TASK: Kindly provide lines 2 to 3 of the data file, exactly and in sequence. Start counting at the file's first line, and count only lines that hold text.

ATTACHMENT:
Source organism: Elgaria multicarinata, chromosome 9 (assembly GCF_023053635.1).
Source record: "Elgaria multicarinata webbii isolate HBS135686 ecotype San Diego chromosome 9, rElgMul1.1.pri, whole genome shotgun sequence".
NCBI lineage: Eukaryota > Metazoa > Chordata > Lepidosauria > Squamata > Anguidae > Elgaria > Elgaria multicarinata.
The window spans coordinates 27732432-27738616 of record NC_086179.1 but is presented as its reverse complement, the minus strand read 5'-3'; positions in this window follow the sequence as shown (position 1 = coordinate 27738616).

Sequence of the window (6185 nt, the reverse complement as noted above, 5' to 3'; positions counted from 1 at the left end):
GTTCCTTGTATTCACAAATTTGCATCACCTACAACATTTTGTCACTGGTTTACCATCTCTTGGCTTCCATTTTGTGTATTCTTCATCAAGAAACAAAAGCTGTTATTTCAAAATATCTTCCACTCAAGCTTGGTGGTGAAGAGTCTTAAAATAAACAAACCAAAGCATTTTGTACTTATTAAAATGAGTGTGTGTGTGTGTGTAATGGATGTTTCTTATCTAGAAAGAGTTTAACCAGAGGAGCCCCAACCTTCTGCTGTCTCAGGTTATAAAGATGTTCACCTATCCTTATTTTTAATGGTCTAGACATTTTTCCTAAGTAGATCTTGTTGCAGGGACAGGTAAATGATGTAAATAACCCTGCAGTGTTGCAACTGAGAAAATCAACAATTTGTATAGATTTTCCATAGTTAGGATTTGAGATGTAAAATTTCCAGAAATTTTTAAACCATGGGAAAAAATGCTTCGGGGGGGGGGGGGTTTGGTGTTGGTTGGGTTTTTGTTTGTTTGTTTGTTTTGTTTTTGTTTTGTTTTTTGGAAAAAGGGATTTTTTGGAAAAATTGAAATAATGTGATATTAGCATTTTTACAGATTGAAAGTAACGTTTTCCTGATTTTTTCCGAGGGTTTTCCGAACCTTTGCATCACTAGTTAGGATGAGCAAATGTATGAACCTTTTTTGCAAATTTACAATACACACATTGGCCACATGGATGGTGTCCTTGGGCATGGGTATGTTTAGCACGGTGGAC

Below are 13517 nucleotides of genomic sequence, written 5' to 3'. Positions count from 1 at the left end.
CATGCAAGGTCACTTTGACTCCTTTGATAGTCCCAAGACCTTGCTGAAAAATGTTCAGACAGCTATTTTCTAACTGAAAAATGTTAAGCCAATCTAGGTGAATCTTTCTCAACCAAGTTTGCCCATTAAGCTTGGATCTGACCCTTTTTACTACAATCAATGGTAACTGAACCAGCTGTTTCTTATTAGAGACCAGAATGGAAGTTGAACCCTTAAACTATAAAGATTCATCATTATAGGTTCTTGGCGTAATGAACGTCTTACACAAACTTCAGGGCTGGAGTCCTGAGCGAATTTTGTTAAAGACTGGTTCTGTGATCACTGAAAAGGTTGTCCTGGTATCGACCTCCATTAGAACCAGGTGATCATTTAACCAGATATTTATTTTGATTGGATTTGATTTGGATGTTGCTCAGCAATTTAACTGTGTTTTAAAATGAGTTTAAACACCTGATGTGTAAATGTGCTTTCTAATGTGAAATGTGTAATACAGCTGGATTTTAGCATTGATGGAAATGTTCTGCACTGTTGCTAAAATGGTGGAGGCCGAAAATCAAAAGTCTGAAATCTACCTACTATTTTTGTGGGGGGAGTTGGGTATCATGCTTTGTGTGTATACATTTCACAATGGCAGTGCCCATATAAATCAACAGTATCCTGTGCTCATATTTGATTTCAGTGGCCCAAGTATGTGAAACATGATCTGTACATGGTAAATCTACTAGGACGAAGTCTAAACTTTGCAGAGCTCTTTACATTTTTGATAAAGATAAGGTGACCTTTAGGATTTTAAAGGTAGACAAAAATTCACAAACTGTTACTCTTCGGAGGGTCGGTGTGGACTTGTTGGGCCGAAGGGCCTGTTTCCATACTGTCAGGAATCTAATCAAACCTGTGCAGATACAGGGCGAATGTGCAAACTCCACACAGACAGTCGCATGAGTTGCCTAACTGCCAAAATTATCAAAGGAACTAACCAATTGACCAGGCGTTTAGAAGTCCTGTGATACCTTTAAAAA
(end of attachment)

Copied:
Source record: "Elgaria multicarinata webbii isolate HBS135686 ecotype San Diego chromosome 9, rElgMul1.1.pri, whole genome shotgun sequence".
NCBI lineage: Eukaryota > Metazoa > Chordata > Lepidosauria > Squamata > Anguidae > Elgaria > Elgaria multicarinata.